As the morning of the fight approached, it was apparent that Tubbs was as ready as he was going to be. Tyson, on the other hand, was in tip-top shape at 216 pounds.

Michel Buffer introduced referee Arthur Mercante Sr. and then the fighters.

Scheduled for 12, Round 1 began. Tubbs’ 10-inch reach advantage became quickly apparent. Wearing white trunks with red trim, the challenger looked to extend his left jab and box Tyson.

Tyson, in his usual back trunks, bobbed from side to side and used his own left jab to try to get inside and into punching range. Halfway through the first round, Tyson began opening up and firing power punches to the head and to the body.

Undeterred, Tubbs continued to jab and fire quick combinations. After the first round, Merchant concluded, “I thought Tubbs fought a very effective round. I gave him the round.”

Indeed, the three judges at ringside scored the round 10-9, 9-10 and 10-10. Dead even after three minutes.

Tyson charged across the ring to begin Round 2 firing jabs and hooking to the body. Lampley liked the Tyson aggression, “Look at Tyson with the rapid fire three jabs in a row.”

Tubbs continued to remain fleet on his feet and was gliding from right to left. One minute into the round, Tyson backed up Tubbs and fired a right hook to the body followed by a right uppercut to the head.

Tubbs maneuvered nicely and fired a right uppercut. The crowd reacted as did Lampley, “Good uppercut inside, snapped Tyson’s head back a little!”

While the two wrestled at close quarters, Tyson fired a left hook to the body and a left hook to the head. Again Lampley wailed, “Good left by Tyson, Tubbs reels!”

Tubbs responded with a crisp combination that Tyson evaded by sliding from side to side. The champion then launched a right hook to the body immediately followed by a right uppercut to the head. The echo of the punches landing reverberated loudly around ringside.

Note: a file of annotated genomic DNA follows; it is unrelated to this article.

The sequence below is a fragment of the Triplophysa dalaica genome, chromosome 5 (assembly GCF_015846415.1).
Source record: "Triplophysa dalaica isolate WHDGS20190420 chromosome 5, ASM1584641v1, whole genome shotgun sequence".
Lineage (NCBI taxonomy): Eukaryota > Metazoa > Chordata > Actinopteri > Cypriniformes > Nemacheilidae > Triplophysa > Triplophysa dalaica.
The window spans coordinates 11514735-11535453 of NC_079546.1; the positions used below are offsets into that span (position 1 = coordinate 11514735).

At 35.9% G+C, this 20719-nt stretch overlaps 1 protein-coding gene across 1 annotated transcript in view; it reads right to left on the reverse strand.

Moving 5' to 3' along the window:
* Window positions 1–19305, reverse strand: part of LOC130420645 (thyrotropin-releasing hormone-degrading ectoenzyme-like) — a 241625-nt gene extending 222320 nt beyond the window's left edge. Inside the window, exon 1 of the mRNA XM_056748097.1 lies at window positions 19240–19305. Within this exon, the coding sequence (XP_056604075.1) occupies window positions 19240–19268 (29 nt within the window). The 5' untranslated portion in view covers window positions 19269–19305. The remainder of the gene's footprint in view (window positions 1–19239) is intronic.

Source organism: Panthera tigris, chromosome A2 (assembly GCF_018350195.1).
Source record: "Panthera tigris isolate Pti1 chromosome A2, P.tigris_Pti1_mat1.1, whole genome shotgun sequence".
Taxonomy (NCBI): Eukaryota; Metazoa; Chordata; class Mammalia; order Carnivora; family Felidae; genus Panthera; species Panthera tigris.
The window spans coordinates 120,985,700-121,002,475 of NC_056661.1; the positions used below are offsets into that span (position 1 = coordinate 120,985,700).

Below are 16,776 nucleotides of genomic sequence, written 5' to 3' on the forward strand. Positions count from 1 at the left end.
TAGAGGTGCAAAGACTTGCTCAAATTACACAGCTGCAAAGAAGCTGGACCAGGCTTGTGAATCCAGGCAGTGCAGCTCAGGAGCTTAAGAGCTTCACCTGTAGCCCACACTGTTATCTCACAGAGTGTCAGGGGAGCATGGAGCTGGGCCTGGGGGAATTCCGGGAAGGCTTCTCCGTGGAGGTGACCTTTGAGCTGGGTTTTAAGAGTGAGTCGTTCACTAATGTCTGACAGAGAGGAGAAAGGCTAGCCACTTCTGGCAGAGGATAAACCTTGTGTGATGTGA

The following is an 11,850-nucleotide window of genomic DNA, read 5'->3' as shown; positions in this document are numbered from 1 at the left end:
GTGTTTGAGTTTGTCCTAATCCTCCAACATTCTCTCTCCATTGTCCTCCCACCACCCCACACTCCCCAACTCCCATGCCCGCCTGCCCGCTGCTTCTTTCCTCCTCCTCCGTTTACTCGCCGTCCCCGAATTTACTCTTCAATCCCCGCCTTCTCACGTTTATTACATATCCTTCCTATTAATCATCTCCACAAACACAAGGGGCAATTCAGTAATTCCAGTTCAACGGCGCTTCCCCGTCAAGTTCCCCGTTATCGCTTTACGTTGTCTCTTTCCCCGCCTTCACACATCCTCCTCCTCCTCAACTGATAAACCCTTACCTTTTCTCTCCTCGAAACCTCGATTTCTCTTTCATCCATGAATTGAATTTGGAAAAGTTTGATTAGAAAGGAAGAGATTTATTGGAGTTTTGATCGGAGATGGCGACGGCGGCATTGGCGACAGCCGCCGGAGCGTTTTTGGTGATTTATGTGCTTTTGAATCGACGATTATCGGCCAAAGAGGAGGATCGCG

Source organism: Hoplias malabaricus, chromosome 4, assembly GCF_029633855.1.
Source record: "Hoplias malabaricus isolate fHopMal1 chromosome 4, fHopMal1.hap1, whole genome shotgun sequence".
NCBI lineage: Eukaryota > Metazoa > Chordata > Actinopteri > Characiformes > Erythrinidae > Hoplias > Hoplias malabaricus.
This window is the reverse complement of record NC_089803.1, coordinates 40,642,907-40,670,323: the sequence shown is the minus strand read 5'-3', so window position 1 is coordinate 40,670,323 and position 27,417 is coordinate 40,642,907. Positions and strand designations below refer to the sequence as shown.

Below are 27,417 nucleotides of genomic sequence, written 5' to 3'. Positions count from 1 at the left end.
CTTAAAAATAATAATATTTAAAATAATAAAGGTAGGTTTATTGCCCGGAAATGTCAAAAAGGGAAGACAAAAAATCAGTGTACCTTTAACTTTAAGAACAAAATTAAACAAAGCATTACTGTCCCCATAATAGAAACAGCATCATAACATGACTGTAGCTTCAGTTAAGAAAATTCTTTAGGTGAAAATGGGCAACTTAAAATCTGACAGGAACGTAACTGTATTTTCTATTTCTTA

With just under 30 seconds remaining in the round, Tubbs seemed to stumble, unsteady on his feet. While Rooney yelled from the corner for Tyson to get on his man, Leonard commented, “I couldn’t tell whether or not that punch hurt Tubbs.”

Tyson Tubbs Hall of Fame Pic
Photo courtesy of the Boxing Hall of Fame

On cue, Tyson fired a sizzling left hook that impaled high on Tubbs temple. As he staggered backward, Lampley exclaimed, “Tubbs is hurt! Tubbs is hurt badly! It was a left hook!”

A swinging Tyson followed Tubbs as he crashed to the canvas. Cut badly over his right eye, as a pool of blood swelled beside him. As Hadley jumped in the ring to save his fighter, Mercante waived his hands to signify the bout was over.

At 2:54 of Round 2, Tyson had defended his undisputed crown by ending the bout with spectacular quickness and power.

Tubbs would take better than a year off and return to the ring in 1989. His career would last into the millennium, fighting for the last time in 2006.

Three months after bombing Tubbs, Tyson went on to blow out Spinks in just 91 seconds. As we all know, he returned to Tokyo in February of 1990. Without any of his original team from 1988, he would leave the boxing world turned upside down while frantically hunting for his mouthpiece.